I saw that the guy who built the Dyson (uhm, Mr. Dyson?) vacuum cleaner had invented a super sucker to replace the cootie blower. Sucks the water right off your hands. I have yet to see one of those babies in action, though. I think that's some technology that needs to filter into the population pretty freaking quickly. Save the trees. Kill the cooties.

Tuesday, June 17, 2008


This is something that I've been thinking about for awhile. I don't know if I could ever truly get into the simplicity movement. I've thought about it. It sounds good. But I think possibly simple might drive me stark staring nuts.

The truth is: I'm a clutter bug. I like clutter. I look at those uber-neat danish modern homes, and I feel the need to take off my socks and throw them on the floor, just to have something to look at. I know there are people who like clean lines and every thing in it's place. Bless them. I can't take it. Clutter says "home" to me. My favorite college textbooks give a little extra height to a lamp. The vase I made in jr. high is still around. Little bits of my life are lying all around my house.

Of course, the danger of clutter is that it can reach the tipping point and become chaos. Or worse, just plain dirty. So the challenge for me would be to become as uncluttered as I could personally stand. Whittle it down. Step away from the edge of chaos. Do I really need the map of the London underground that I used in 1996? Probably not. But I like it. That was a good trip. It would hurt to throw it away. Not a lot. But definitely a little. And I'd feel sad for a minute. But it's the kind of edit I really should bite the bullet and make.

On the other hand, my grandmother's two (not one, count 'em, two!) sets of depression glass dessert bowls take up an enormous amount of space in my tiny kitchen. But I have no intention of getting rid of them. Yes, they're old. No, they aren't worth anything. I just like them. They sit on my shelf and remind me of my grandma. And I use them. They've held dessert. But they've also held shrimp cocktails and hummus and olives and all sorts of other party stuff. The only way they leave my house is through attrition. It is me. I'll break them eventually. But I'll have had a lot of use and joy out of them before then. And, to me, that's just not clutter.

Don't go fishing in Vancouver;_ylt=AvkwQnvt4QD1KXV6SQ4Fbi4Qr7sF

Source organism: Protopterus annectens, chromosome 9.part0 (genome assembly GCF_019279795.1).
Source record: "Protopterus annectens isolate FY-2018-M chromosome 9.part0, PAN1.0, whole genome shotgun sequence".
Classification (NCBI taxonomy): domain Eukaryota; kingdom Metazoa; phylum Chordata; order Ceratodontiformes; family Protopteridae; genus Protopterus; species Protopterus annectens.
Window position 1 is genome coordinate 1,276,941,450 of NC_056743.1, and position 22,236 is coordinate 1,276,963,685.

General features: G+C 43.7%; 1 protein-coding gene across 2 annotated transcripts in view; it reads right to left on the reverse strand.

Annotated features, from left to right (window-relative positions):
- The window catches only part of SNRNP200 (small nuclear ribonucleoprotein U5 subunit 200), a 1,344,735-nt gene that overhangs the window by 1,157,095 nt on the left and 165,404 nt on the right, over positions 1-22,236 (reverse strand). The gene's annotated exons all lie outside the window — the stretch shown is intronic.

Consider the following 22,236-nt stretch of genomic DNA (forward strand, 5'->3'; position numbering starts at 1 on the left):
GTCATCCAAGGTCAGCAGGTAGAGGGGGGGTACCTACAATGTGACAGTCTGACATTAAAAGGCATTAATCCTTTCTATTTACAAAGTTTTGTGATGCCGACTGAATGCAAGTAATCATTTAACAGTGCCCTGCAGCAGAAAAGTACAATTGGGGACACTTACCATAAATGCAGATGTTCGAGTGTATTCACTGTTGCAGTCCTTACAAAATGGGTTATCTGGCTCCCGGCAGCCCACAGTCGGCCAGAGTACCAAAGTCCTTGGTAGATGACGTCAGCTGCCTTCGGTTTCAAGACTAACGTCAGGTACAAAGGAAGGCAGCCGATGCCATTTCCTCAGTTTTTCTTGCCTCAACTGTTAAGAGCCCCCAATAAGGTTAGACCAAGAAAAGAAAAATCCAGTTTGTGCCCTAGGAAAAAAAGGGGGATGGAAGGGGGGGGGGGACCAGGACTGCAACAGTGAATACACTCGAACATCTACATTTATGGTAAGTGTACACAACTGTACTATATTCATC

I'm just kind of amazed at how lack-a-daisical the cops seem to be about this. 5 feet (four rights, 1 left) in 10 months. In the 2 accounts I've read, they don't even mention having gone back up the river to find out, maybe, where the feet are coming from. In fact, the AP account on Yahoo says that the foot might not even have been severed and thrown into the river. It may just have popped off. Of a body that was already in the river. Hello? The fact that there are multiple sources of the body parts bobbing along your river only seems to be a point of speculation. Evidently it's not strange enough to make somebody pick up a phone and call another police department upstream and say "Hey, anybody up there missing a foot?"

And the cop who says "Hey, hey, hey, what do you think we are CSI:Saskatoon?". Um. No, my little Canuck Barney Fife, I don't expect you to have some magic equipment that would tell you who the foot belongs to. But I do kind of expect that after nearly a year, you express some sort of curiosity about where the feet are coming from. One foot in the river? That's a little weird. Possibly a fluke. A really creepy fluke, but still. Five feet in the river? That's a trend, my friend. Possibly it was just a tragic freak wading accident involving a long pier and an out of control boat propeller. Or. Perhaps, just perhaps, it's time to call in the Mounties.

Eye Witness News

So, yesterday I'm leaving my office building when I'm nearly run over at the door by a fireman carrying a giant axe. I was so startled by the giant axe that I couldn't even tell you if it was a cute fireman or not. That's how scared I was.

So I automatically switch into fluffy bunny mode. I'm looking at everything going on in the street, sniffing for smoke and making sure I've got an escape route. I saw about 8 fire department vehicles circling the building. And a bunch of firemen. Looking at the front door of the building. Then looking at the top of the building. Looking at me. Looking at the front of the building. I spotted my escape route and hopped to it, quick like a bunny. As I heard more fire sirens arriving. Are they looking up to see smoke? Or is there somebody trying to jump? Seriously, I don't want to get hit by flaming debris, or a body falling off of a tall building (and thank you sooooo much M. Night Shyamalan for that little image that is being broadcast in the "every hour on the hour" commercial for The Happening. You little prick.)

My personal philosophy in that kind of situation is that "she who clucks and runs away, lives to cluck another day." If I see a situation developing, I feel like all parties are served by me skeedaddling as quickly as possible. It is highly unlikely that the fire department is going to want my help with a fire hose. And if I'm not standing around, I can't become an "innocent bystander". Discretion truly can be the better part of valor. This is of course completely different from a situation in which I could actually be of assistance. The cluck and run policy is null and void when people are in need. But otherwise, I believe in clearing the scene. Looky-loos are just a nuisance.

I did do the only thing I thought was helpful, in that I called the one person that I knew was still in the office and told him to pay attention if there was a fire alarm. But I did it from a safe distance. Okay, sure, I might miss all the excitement that way. But then, I also miss all the excitement that way. Hit by flaming debris is exciting, but not in a good way.

Monday, June 16, 2008

The Low Down, No Good, Going Green Blues